Now Aquinas describes that as a proof of God's existence, but goes on to note that by "existence" he means something extremely different from the "existence" that you or I have -- in other words, he isn't proving "existence" in the usual sense at all. This point he gets from Avicenna, I think, although frankly he could have drawn it from the Neoplatonists or Parmenides. All of these are dense arguments that require years of work to grapple with effectively.

That's work that the seventh grade teacher is unlikely to have done, which ought to provoke some humility -- except that she is doubtless ignorant enough of the whole set of arguments not to realize that it is work that needs to be done to grapple with the question in front of her. She is still trying to prove or disprove God as if God were to be proven in the same way as your postman.

So is God a fact, or an opinion? Both, of course. How could it be otherwise? All things follow from God, and thus all things must be prefigured in God. God is both provable in Avicenna's sense, and outside what can be thought of as a proof for Kant. And thus it is just as true to say that God is neither, of course: all these concepts of human language are limited, and God is not.

Paid the Taxman

Today I rode over to the county seat and had a conversation with a man I know only by face, who recognizes my face in return even though he only sees me twice a year. Once I year I ride over there and pay my tag fees for the various vehicles registered in my name. The other time I come to pay the taxes on my property here in the county. He and I have to talk every time I come because it is his job to physically search me before I am allowed into the building.

The conversation turned, ironically I thought, on his desire to lament just how much of our money the government takes in taxes. He is of course paid out of those taxes, and is fully employed as a cog in the wheel of the tax-collection machine. His job is to protect the taxman from me, and to ensure that said taxman only encounters people like me after we have been carefully checked for arms.

It always strikes me as strange. The same government licenses me to carry arms, has my fingerprints on file and has itself investigated my background. They know who I am. The same government pays for its operations out of money that I or people like me provide. In fact, the reason I ever go there is just to provide them with that money. I always show up and pay my bill as soon as it arrives even though I could wait months to pay it.

Of course, the reason I pay it so quickly is that if I should forget, the government will sell my house and land at auction and evict me. Perhaps that's why they are so unwilling to trust me with arms around them, even though I'm coming -- as I always do -- to pay them what they ask at the earliest opportunity. Their own deep-set bad faith undermines our relationship. They cannot trust their citizens not to use force against them, even the ones who have always played by the rules and who have volunteered to be investigated, because they know how quickly they intend to resort to force if I miss a payment.

Seems like there's got to be a better way. The relationship between the citizen and the state should be a kind of friendship, ideally. You watch The Man Who Shot Liberty Valance and you can see how the citizen used to participate in local government, indeed how citizens to really be local government.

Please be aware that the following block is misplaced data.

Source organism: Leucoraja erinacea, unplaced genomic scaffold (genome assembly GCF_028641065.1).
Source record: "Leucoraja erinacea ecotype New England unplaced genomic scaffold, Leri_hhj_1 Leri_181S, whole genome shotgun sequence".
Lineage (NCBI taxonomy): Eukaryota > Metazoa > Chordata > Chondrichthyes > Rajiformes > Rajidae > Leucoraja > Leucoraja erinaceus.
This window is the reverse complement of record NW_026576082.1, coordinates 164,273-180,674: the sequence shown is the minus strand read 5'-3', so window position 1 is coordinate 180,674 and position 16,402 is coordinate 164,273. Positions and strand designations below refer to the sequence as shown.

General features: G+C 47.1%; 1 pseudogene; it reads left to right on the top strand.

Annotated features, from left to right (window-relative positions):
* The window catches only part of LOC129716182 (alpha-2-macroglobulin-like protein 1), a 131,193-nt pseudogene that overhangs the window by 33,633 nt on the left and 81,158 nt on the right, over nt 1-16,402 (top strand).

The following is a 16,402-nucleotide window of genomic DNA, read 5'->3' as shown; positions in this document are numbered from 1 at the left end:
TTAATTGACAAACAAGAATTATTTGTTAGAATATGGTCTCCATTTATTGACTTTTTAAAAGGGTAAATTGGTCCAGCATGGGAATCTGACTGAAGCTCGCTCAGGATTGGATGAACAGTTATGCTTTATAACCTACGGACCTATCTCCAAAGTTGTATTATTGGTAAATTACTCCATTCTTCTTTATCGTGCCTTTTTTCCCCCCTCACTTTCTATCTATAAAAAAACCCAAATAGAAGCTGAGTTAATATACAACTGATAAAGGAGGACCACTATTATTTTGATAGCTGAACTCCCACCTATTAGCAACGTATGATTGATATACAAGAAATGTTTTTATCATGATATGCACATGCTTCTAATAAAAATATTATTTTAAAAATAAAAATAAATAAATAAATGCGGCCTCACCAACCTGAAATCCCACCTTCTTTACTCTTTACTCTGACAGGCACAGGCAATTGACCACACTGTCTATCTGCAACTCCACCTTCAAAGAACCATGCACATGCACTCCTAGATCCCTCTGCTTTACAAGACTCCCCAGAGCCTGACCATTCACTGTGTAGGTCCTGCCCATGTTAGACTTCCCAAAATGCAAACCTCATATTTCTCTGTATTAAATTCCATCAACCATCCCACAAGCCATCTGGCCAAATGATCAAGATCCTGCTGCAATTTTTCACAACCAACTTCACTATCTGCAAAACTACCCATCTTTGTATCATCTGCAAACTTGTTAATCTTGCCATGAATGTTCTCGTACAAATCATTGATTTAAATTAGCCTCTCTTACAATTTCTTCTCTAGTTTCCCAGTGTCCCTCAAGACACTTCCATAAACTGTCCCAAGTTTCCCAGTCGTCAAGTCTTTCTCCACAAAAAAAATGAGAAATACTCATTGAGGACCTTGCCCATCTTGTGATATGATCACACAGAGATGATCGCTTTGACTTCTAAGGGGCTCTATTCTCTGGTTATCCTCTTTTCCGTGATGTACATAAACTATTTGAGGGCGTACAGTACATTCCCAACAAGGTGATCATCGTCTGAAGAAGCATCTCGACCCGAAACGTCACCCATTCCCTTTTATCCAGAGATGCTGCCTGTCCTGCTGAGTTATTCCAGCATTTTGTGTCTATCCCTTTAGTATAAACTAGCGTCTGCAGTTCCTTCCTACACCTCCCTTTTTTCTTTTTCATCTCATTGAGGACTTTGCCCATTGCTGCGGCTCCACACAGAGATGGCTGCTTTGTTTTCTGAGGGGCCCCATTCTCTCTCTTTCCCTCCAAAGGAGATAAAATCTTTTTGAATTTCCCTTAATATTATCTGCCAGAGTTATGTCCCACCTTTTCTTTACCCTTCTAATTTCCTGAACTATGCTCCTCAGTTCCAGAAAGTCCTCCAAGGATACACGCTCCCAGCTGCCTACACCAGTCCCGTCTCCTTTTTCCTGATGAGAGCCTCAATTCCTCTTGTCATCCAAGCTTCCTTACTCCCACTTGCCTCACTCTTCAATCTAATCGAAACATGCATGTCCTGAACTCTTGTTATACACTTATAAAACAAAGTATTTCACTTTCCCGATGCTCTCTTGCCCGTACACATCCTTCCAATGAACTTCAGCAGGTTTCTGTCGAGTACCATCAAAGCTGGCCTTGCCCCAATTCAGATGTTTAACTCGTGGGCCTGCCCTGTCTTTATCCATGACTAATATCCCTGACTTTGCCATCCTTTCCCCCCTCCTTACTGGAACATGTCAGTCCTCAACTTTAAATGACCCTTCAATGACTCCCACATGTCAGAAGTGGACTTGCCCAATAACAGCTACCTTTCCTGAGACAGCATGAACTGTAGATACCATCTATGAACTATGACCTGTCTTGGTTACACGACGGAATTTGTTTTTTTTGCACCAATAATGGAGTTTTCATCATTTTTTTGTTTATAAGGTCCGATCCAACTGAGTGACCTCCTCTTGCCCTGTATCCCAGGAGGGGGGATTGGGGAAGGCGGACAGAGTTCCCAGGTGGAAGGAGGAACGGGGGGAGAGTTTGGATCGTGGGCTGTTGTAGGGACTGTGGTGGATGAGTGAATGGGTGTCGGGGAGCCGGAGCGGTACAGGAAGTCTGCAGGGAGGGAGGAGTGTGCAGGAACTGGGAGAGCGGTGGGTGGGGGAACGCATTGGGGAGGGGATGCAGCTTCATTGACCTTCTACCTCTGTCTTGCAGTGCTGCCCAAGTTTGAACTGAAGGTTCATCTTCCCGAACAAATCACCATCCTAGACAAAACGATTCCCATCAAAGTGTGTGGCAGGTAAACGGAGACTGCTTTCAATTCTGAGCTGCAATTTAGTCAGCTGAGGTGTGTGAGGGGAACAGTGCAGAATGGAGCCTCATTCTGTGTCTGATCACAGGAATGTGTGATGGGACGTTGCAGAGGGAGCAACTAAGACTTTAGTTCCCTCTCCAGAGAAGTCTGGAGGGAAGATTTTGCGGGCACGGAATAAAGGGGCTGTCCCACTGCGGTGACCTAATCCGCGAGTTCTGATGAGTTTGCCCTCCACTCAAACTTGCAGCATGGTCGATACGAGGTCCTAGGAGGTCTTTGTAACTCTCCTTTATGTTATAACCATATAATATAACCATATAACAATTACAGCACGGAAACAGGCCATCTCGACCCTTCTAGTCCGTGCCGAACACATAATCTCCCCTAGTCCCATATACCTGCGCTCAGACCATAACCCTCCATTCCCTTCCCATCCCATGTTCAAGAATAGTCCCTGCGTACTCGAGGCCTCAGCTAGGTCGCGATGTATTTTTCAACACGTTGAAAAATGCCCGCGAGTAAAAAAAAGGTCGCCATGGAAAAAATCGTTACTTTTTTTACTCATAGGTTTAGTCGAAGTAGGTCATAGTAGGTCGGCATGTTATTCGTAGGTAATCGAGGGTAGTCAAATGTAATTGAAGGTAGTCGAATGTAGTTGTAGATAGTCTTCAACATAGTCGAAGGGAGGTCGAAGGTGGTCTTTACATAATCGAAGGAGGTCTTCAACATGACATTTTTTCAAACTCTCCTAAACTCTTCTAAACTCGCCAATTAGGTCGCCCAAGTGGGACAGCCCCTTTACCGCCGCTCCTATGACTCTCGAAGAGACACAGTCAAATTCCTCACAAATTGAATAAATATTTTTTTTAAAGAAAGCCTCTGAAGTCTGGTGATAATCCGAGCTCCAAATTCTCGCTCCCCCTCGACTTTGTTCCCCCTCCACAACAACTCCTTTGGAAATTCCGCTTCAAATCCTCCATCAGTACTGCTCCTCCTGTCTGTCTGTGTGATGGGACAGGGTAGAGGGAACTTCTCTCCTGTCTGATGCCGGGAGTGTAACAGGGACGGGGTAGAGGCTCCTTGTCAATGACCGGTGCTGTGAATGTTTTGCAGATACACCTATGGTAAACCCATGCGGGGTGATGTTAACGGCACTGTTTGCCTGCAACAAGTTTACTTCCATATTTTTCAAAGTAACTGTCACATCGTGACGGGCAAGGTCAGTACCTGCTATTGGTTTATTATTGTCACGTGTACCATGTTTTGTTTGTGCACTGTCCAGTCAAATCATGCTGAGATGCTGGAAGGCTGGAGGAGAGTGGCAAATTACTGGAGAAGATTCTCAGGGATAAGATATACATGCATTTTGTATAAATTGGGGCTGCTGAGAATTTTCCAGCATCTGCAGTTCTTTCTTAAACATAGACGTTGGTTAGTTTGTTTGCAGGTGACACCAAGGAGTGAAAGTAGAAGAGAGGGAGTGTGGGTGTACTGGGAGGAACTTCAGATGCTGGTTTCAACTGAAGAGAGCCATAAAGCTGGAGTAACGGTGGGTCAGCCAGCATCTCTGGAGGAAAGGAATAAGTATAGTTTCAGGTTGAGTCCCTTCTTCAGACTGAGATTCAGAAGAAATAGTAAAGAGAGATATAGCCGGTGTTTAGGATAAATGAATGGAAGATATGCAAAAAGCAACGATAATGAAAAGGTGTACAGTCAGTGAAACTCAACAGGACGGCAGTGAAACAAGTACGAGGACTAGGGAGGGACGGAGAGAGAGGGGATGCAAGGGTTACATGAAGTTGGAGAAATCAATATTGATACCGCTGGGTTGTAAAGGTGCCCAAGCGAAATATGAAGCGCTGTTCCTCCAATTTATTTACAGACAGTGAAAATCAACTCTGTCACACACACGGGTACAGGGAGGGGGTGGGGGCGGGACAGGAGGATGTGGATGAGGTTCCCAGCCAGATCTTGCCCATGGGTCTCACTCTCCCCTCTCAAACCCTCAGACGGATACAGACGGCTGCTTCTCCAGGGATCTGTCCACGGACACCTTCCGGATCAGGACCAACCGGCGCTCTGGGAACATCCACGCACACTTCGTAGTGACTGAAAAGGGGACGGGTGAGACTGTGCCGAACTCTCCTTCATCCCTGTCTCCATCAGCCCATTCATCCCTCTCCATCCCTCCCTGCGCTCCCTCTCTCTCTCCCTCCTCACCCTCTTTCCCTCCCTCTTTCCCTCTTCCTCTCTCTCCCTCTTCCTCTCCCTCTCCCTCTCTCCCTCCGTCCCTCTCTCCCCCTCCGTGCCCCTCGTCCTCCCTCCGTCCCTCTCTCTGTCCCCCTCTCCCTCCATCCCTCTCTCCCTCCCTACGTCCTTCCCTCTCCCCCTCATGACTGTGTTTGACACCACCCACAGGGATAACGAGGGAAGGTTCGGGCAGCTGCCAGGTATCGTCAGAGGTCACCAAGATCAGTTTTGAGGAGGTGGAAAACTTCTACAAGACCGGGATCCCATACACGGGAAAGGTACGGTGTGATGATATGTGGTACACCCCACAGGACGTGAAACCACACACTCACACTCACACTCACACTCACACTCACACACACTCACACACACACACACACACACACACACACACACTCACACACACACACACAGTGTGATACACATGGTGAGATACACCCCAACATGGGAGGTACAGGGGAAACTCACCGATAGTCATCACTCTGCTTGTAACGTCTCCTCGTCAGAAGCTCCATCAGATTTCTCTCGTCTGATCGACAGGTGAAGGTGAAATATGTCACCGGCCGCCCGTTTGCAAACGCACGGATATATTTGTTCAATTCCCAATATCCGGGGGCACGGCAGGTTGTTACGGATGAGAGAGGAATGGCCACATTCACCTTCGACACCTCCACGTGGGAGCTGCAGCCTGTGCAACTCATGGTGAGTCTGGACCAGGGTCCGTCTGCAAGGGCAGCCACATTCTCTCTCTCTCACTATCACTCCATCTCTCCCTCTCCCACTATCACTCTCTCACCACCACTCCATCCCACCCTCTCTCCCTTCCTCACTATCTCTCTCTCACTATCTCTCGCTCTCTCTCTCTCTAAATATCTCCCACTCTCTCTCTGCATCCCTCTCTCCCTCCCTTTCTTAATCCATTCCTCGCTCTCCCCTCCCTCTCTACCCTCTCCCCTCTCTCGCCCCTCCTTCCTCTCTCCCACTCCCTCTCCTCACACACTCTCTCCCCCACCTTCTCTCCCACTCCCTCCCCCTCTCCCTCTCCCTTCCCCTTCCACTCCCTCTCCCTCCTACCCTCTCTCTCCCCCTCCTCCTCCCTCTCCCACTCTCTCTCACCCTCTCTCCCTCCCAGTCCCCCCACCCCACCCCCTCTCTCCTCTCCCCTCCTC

Even in this very rural corner of a fairly rural state, we've gotten far away from that ideal.


Via D29, an investigation into the Clinton Foundation.
[T]he foundation portrays itself as do-gooder nonprofit organization but a cursory look reveals questionable and incomplete disclosures of its activities and accounts, as well as incredible misspending of donor money, virtually since its inception.

Naturally, this can’t be stated in polite society. For example, the New York Times just had a story on the Clinton Foundation that found highly questionable conduct but buried it under the bland headline, “Rwanda Aid Shows Reach and Limits of Clinton Foundation.” Other stories have mentioned that the foundation has partnered with assorted dictators and robber barons. Among the latter is Canadian “mining magnate” (read: "penny stock artist") Frank Giustra, who donated millions to the foundation after Bill Clinton helped him land a mining concession for him in Kazakhstan....

However, the problems appear set to catch up with the foundation (now formally known as the Bill, Hillary, & Chelsea Clinton Foundation), which has until November 16 to amend more than ten years’ worth of state, federal and foreign filings. According to Charles Ortel, a financial whistleblower, it will be difficult if not impossible for the foundation to amend its financial returns without acknowledging accounting fraud and admitting that it generated substantial private gain for directors, insiders and Clinton cronies, all of which is against the law under an IRS rule called inurement.
OK. That could be interesting.

This aligns nicely with the Hall's interests

Entropy and Income Inequality

The Mises Institute adjusted individual income to deduct taxes and then add back in what one receives in 'benefits' from one's government. The result:
Since Sweden is held up as a sort of promised land by American socialists, let's compare it first. We find that, if it were to join the US as a state, Sweden would be poorer than all but 12 states, with a median income of $27,167.

Median residents in states like Colorado ($35,830), Massachusetts ($37,626), Virginia ($39,291), Washington ($36,343), and Utah ($36,036) have considerably higher incomes than Sweden.

With the exception of Luxembourg ($38,502), Norway ($35,528), and Switzerland ($35,083), all countries shown would fail to rank as high-income states were they to become part of the United States. In fact, most would fare worse than Mississippi, the poorest state.

For example, Mississippi has a higher median income ($23,017) than 18 countries measured here. The Czech Republic, Estonia, Greece, Hungary, Ireland, Italy, Japan, Korea, Poland, Portugal, Slovenia, Spain, and the United Kingdom all have median income levels below $23,000 and are thus below every single US state. Not surprisingly, the poorest OECD members (Chile, Mexico, and Turkey) have median incomes far below Mississippi.